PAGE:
Many would think automatically of the SSPX as in this category but there are others who seem to be in that category as well. This juridical structure, such as a worldwide apostolic administration with its own bishops and power to incardinate, would, I believe, bring the divisions to an end and allow for the two “Uses” to either revitalize the Church or die on the vine. In other words, a world-class match-up of two methods of reaching the goal of salvation of souls would be in effect, as it were, with both competing for the life sustaining grace of the Holy Spirit.

I’ve heard many suggest that kind of arrangement, but practically speaking it seems like it would be the establishment or recognition of (or at least would practically function as) a new Catholic Church alongside the Latin Church, the Maronite Church, the Chaldean Church, etc. Or at least it could soon lead to that. Now the establishment of a “Tridentine Rite” Church distinct from the Latin Church might not necessarily be a bad thing (I don’t have anywhere near enough understanding or foresight regarding these matters to be able to discern whether it would be a positive or negative thing for the Church), but I think it would have the disadvantage of Latin priests requiring permission to become biritual to celebrate according to the extraordinary form. I’m not sure the kind of worldwide apostolic administration that some propose is something the Church has had before, so I imagine it would take some adjustments in canon law, but then neither was a wholesale reform of her primary liturgical rite something the Church had ever done before, so the fact that something is unprecedented wouldn’t make it impossible or improper.

If I had my druthers, of course, we’d rewind to 1964 and start the whole thing over, implementing a much, much, much more modest liturgical reform, but the egg can’t be unbroken. All we can do is try and clean up the mess.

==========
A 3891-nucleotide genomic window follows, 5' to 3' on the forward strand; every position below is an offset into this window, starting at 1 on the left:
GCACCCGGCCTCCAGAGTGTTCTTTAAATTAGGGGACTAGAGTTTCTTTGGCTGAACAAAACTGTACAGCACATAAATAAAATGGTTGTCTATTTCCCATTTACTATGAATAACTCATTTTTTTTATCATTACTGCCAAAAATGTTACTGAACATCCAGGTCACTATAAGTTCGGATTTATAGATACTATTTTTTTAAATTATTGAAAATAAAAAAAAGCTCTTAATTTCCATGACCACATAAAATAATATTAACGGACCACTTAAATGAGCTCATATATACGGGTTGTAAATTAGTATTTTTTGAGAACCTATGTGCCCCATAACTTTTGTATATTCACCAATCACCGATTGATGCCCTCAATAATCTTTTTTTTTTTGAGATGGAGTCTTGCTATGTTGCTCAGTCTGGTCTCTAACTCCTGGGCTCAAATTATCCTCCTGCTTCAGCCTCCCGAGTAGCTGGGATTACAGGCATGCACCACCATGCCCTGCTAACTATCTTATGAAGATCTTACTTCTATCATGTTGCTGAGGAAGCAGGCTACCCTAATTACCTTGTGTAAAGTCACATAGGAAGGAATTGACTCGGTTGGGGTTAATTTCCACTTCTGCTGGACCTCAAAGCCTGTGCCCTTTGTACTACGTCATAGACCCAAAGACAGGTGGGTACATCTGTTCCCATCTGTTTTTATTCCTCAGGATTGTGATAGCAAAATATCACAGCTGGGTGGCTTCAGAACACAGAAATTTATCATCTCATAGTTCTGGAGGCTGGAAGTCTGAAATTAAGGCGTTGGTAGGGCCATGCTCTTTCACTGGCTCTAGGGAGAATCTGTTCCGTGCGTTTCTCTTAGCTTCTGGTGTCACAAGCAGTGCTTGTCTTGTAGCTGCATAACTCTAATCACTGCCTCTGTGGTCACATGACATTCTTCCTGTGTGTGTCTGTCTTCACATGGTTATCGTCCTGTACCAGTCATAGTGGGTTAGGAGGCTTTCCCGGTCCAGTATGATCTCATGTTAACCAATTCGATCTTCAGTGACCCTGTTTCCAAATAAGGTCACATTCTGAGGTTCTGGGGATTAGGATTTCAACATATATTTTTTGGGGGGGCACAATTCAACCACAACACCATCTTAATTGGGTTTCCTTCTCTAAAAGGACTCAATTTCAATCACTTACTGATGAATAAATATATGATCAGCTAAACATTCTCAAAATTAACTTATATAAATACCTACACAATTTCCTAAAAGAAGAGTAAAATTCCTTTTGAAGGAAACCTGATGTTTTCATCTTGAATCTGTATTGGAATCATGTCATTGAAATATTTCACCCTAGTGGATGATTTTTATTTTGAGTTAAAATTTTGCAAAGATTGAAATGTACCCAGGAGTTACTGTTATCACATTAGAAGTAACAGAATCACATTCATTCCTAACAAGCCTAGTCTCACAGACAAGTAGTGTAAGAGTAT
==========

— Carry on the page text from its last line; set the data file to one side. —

Of course, this presupposes that the Holy Father will vacate any suspensions or excommunications levied against such groups and we are informed by some that this is in the works but have no real method of verifying such claims. One would hope, though, that this will happen and soon for the good of the Church and the salvation of souls.

We live in hope, and in prayer.

Joe B said...

I don't see this as a narrow issue of a motu proprio here or a change in canonical status of SSPX there. Those are incidentals. At some point, Rome must seriously answer the questions of what went wrong and why. And the answers will have to be as brutal as was the devastation of the priesthood since that disastrous council (and our monasteries, our seminaries, our pro-abort and religiously indifferent bishops, our loss of Catholic identity, etc.). And if that is done - and nobody should start holding their breath anytime soon - it will have to point significantly to that mass, valid though it is, as the focal point of the problem, because unseating tradition from its throne and replacing it with the pride-filled intellect of men is at the root of it all, and that mass embodies that error. We still don't have an answer as to why we needed a new mass. It was either an exercise in cleverness or a change in orientation, and neither justifies the turmoil.

LeonG said...

Objectively speaking, we can see with our own eyes that the two forms of the alleged same Rite are almost completely contrasting - young children are astounded at the difference, and assuredly so are many of we adults. The effects of both are also totally at odds: the Latin edition has brought liturgical unity and harmony to The Church with strong healthy growth as Pope John XXIII remarked at the outset of his conciliar process.

During the post-conciliar era all we have received is doctrinal disorientation and liturgical abuse led by the "vernacular only" form. This is subversive and it has devastated the vineyard of The Blessed Lord - this is why He is pruning away the dead branches and so many churches, chapels, seminaries, convents and monasteries have closed - almost all Novus Ordo and absolutely dead wood fit merely for burning.

How can anyone seriously believe that Our Blessed Lord is going to be present at a liturgy that treats Him with such irreverence and at times sacrilegiously. Indeed, the "vernacular only" form disobeys the infallible prescriptions of Roman Catholic liturgical processes. As Pope St Pius V admonished in "Quo Primum" - tinker with this Rite of The Holy Mass and the wrath of Almighty God is invoked. But, of course, the neomodernist tendency loves tinkering and above all is addicted to ephemeral novelties and constant change. How can this conform to Our Blessed Lord Who is unchanging?

The indefectability of The Christ's Church exists today in the Latin Mass of All Times and in obedience to the consistent teachings of His Church. The failed novelties and the inconsistencies of postconciliar neomodernism do not conform to this paradigm. Furthermore, there is little to no continuity between them both. The claim it is, empties words of their true meaning and signification. The NO service of Bugnini and its obvious and evident destructive effects reflect this above all.